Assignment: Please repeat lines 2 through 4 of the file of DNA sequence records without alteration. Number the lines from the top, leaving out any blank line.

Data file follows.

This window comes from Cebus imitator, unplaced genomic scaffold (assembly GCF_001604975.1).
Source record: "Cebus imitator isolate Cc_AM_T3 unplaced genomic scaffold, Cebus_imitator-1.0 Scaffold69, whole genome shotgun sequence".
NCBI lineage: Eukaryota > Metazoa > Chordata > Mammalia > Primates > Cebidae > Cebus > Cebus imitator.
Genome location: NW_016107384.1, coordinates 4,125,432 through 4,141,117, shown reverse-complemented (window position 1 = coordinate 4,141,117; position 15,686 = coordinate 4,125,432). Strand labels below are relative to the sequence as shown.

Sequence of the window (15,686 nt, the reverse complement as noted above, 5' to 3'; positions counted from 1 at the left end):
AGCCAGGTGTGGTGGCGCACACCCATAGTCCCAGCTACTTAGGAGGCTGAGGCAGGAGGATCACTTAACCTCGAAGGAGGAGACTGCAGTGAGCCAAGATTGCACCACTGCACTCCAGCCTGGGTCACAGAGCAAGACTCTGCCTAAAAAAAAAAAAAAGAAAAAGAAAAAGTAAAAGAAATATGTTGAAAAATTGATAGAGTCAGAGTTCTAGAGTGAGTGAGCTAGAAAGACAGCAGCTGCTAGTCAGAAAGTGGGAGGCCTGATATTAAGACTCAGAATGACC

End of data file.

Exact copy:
Source record: "Cebus imitator isolate Cc_AM_T3 unplaced genomic scaffold, Cebus_imitator-1.0 Scaffold69, whole genome shotgun sequence".
NCBI lineage: Eukaryota > Metazoa > Chordata > Mammalia > Primates > Cebidae > Cebus > Cebus imitator.
Genome location: NW_016107384.1, coordinates 4,125,432 through 4,141,117, shown reverse-complemented (window position 1 = coordinate 4,141,117; position 15,686 = coordinate 4,125,432). Strand labels below are relative to the sequence as shown.